We’ve already mentioned that some scammers might pose as family members in order to coax seniors out of their savings. However, a senior’s family or friends could be the ones perpetrating the scam. These people will usually try to manipulate the senior into giving them money. This is common if the senior is isolated or depends on the family member or friend. The friend or family member may also get power of attorney over the senior’s finances. With this, the scammer can access the senior’s savings and spend without restraint. This is especially dangerous if the senior has dementia or is otherwise incapacitated.
It can be hard for authorities to learn when this scam is happening. Many seniors are reluctant to turn in their friend or loved one. They may also feel shame or embarrassment about being scammed by a family member. The scammers could also isolate the senior, so others won’t learn about any financial exploitation. It’s important to remember that there are options to combat senior financial abuse from family and friends, and that the earlier the authorities are contacted and the scam ends, the better for everyone.
You hear a knock at the door. You open it to find a roofer, electrician or landscaper with hat in hand, telling you that they have been doing some work in the area and noticed that your house could use a touch-up. What might sound like a convenience and a good deal is likely a scam. Repair scams happen when these people do not perform the service they have said that they have done. When this happens, call the police.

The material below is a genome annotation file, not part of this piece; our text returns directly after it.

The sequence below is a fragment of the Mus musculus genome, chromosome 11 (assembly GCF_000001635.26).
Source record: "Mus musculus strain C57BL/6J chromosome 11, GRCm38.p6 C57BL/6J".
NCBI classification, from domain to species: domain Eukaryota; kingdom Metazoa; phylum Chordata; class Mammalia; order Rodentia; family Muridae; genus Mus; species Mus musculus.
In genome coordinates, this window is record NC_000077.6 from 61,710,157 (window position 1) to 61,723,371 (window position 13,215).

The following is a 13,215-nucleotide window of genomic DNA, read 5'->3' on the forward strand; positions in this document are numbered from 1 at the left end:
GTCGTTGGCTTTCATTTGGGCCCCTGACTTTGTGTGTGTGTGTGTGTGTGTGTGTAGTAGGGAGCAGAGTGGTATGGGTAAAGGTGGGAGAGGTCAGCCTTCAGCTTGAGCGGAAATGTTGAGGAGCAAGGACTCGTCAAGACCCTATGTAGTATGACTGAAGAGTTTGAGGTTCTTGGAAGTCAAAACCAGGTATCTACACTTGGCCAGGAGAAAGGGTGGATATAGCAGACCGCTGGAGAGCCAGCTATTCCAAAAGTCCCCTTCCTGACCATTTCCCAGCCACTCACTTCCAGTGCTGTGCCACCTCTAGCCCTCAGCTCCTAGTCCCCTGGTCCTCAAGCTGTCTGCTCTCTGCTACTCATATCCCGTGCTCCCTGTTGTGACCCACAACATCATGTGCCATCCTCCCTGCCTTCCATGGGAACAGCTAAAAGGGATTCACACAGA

Repair scam can also happen with the mechanic. A mechanic might look at a senior as an easy target, and grossly overcharge them or recommend repairs that a car does not need. If you believe that something is suspect, then speak to a younger loved one or get a second opinion on your car. Also, ask the person for their contractor’s license and references.
Phishing scams are usually fraudulent emails that seem to come from legitimate organizations. These emails then get you to divulge private information, usually by directing you to a website that appears safe. Once they have your personal information, they are able to commit identity theft. Identity theft can be devastating, draining a person’s hard-earned savings and damaging credit scores. Repairing the damage wrought by identity theft can take years. Even opening a phishing email can result in computer viruses, which are costly to repair.
One way to avoid getting caught in a phishing scam is by not clicking on a link or downloading information unless you are absolutely sure that you know who the sender is. Also, do not email any personal or financial information. Keeping your personal information secure online is of the utmost importance.
Who to Call if You Suspect Something is Wrong
If you believe you have been the victim of a scam, we suggest you contact your local authorities as soon as possible. Even if it is a false alarm, it is better to be safe than sorry. Signing up on the FCC’s Do-Not-Call registry can also cut down on the number of potential scammers who will call you. This can be done over the phone at (888) 382-1222 or online at www.donotcall.gov.
Senior fraud affects millions of people across the country. Fraud victims should not feel ashamed if someone has taken advantage of them. Contacting the authorities is the best way to make sure these people can’t harm anyone else.